The sixth installment of what detemines the location of a capital: the case study of Cairo, Egypt.

(Posted on May 13, 2015)

As it is well known to many, Egypt has a long history from the times of the Pharaohs to the Greco-Roman-Byzantine periods to Moslem dynasties, spanning astonishingly more than 5,000 years. So, it is no wonder that Egypt’s capital city moved from one place to another from era to era, always adhering to places along the Nile, the longest river in the world. From here, we would like to understand what prompted the Egyptian rulers to decide upon the location of their capitals.


Let’s first of all look at Egypt from above (for example take any one of the domestic flights from Cairo), which will show you the landscape of Egypt in the most defining way that life exists only along the Nile (actually, a green belt a few kilometers wide running from the Upper Nile to the Lower Nile and then to the Nile Delta area before draining into the Mediterranean Sea). The remaining vast expanse of Egypt is nothing but uninhabitable deserts. So, the ancient Greek historian, Herodotus, put it so appropriately that “Egypt was the gift of the Nile.”  


The first unified Egypt (unifying Upper and Lower Egypt) set up its capital in Memphis, which is located some 27 km south of present Cairo on the west bank of the Nile. Memphis (incidentally the city of Memphis along the Mississippi in the U.S. adopted its name from Egypt) remained the capital of Egypt for nearly 1,000 years from the Early Dynastic period (ca. 3100 – 2686 BC) to the Old Kingdom (ca.2686 – 2181 BC). Memphis happened to be geopolitically well positioned at the mouth of the Nile Delta, which is one of the world’s largest deltas, being extremely fertile and extending more than 240 km along the shore of the Mediterranean. 


A strong Pharaoh founded the Middle Kingdom (ca. 2055 – 1650 BC) and he set up a new capital in Thebes (near present Luxor) in the Upper Nile, where he happened to come from. Thebes is located about 800 km from the Mediterranean (670 km south of Cairo). Thebes remained the capital of the country for nearly 1,000 years during the Middle Kingdom and the New Kingdom (ca. 1570 –1069 BC)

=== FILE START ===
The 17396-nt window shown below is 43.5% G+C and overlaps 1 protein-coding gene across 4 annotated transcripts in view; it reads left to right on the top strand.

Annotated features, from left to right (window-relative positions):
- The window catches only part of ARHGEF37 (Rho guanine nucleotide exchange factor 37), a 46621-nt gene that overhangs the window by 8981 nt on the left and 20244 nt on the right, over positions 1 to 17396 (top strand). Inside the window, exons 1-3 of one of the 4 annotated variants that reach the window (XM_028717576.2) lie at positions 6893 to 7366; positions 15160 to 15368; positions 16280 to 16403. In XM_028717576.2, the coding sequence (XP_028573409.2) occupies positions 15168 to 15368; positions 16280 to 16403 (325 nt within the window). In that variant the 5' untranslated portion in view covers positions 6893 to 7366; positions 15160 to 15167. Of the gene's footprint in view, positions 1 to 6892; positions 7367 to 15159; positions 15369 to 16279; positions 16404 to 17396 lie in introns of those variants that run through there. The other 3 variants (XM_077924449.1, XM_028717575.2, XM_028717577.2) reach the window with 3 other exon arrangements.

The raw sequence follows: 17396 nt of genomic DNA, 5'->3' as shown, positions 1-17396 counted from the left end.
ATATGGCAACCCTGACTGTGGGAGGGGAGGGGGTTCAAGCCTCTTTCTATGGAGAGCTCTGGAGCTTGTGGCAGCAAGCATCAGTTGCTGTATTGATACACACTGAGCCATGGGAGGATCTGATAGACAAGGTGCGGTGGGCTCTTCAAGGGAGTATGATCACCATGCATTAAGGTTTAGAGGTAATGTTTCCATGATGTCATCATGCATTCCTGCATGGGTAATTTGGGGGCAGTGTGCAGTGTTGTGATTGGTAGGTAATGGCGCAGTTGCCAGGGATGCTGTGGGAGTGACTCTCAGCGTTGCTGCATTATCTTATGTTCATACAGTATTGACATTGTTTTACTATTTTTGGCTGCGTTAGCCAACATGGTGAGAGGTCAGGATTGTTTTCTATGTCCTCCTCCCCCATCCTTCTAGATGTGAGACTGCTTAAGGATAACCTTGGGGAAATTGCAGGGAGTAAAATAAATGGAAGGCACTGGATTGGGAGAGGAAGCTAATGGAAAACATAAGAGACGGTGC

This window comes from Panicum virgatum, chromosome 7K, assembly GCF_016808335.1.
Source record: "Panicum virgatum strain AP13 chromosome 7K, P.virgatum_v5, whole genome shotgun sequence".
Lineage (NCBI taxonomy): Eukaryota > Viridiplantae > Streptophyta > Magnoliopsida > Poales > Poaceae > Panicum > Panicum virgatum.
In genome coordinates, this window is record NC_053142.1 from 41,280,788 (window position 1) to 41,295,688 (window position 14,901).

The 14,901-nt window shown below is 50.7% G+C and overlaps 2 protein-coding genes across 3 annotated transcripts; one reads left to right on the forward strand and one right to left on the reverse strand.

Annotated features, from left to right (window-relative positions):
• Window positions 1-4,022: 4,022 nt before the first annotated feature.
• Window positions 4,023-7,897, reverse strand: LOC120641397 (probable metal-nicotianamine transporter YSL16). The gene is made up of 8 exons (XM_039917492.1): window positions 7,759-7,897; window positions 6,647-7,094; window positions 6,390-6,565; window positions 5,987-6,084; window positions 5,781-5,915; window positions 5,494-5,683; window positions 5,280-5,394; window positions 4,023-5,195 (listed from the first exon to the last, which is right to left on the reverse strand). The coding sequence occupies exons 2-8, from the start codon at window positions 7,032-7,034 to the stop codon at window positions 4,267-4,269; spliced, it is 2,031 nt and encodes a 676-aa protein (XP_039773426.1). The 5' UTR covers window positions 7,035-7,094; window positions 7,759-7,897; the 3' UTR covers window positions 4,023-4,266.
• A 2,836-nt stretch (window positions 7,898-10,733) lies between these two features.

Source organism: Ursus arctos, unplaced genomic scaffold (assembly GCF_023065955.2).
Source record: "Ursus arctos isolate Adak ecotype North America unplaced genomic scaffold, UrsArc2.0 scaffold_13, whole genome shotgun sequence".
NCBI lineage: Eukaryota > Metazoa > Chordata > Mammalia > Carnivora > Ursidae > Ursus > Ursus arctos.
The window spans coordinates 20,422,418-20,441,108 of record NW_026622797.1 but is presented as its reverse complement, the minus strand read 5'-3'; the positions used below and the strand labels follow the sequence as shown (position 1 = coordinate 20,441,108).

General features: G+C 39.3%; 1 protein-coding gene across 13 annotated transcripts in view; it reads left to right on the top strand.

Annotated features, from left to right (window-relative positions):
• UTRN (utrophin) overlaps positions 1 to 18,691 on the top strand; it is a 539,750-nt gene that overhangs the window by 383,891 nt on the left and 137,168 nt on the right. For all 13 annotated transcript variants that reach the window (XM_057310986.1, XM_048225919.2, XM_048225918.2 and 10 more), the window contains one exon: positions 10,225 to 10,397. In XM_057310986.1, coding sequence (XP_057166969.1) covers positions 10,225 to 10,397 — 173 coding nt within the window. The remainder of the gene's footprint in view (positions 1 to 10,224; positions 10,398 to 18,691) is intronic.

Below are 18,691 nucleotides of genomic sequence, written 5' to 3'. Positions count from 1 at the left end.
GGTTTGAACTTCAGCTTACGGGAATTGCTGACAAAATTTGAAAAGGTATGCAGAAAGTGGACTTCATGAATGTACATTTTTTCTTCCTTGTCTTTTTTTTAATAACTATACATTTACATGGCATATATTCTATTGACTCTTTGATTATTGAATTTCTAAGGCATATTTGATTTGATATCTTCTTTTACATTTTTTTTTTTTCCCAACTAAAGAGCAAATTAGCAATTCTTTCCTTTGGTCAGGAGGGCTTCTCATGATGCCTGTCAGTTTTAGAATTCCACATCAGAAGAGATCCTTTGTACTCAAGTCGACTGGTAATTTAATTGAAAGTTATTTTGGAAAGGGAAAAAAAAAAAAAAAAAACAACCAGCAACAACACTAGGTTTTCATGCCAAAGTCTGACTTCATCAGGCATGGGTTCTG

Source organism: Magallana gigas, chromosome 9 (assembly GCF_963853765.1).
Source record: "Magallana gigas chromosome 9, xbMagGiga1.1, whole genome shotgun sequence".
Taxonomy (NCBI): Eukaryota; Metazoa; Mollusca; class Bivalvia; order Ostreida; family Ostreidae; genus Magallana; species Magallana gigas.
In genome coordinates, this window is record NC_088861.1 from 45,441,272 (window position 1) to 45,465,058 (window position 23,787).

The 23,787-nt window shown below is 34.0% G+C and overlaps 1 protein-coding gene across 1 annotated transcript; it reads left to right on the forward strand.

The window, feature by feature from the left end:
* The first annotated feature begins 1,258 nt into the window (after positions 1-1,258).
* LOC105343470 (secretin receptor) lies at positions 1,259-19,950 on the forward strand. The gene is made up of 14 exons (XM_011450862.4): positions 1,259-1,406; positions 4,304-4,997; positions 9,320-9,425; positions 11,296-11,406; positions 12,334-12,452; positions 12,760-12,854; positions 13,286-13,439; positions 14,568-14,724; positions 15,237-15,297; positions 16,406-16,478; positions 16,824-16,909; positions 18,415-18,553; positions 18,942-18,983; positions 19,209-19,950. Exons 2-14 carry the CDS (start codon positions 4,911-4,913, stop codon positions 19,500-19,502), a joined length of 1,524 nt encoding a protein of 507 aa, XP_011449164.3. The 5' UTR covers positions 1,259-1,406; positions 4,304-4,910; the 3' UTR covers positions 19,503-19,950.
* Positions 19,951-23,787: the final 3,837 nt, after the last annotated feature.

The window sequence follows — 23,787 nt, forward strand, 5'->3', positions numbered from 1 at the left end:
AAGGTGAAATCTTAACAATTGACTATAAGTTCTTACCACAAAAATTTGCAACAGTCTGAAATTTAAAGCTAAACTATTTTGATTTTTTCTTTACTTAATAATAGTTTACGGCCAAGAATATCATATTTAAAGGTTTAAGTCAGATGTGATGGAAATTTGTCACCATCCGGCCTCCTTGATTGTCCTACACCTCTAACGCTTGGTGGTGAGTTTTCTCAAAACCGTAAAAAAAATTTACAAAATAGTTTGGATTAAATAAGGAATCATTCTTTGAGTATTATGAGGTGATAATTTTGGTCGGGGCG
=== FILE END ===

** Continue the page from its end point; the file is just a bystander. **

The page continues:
Then, Egypt became part of the Greco-Roman-Byzantine Empires (ca. 30 BC –641 AD). Alexander the Great conquered Egypt and he set up a new capital, Alexandria, in the Nile Delta and on the shore of the Mediterranean. The location of the capital was probably decided by the Greeks who prioritized sea access linking with their homelands. In the 7th Century, the Moslems swiftly took over Egypt from the Byzantine forces and they set up their capital in a place where a Roman garrison used to be stationed, which eventually became Cairo.


So, looking back at Egypt’s history, we can notice that its capital cities changed from Memphis to Thebes, to Alexandria and finally to Cairo; it is quite obvious that the mighty rulers who founded their own dynasties decided upon the location of their capitals based on their preferences. But from a geographical perspective, all the Egyptian capitals, past and present, were established along the Nile.


Lastly, I would like to mention my own experience when I visited Egypt, more than 30 years or so ago. I was struck by the astonishingly meticulous, elaborate, and beautiful art works of buried treasures from the tomb of Tutankhamen (circa 1333 – 1324 BC), which were found in Luxor and now are permanently exhibited at the Museum of Cairo. Based on this experience, I have become, to a certain extent, a believer of the theory that aliens from outer space had created the ancient Egyptian civilization.












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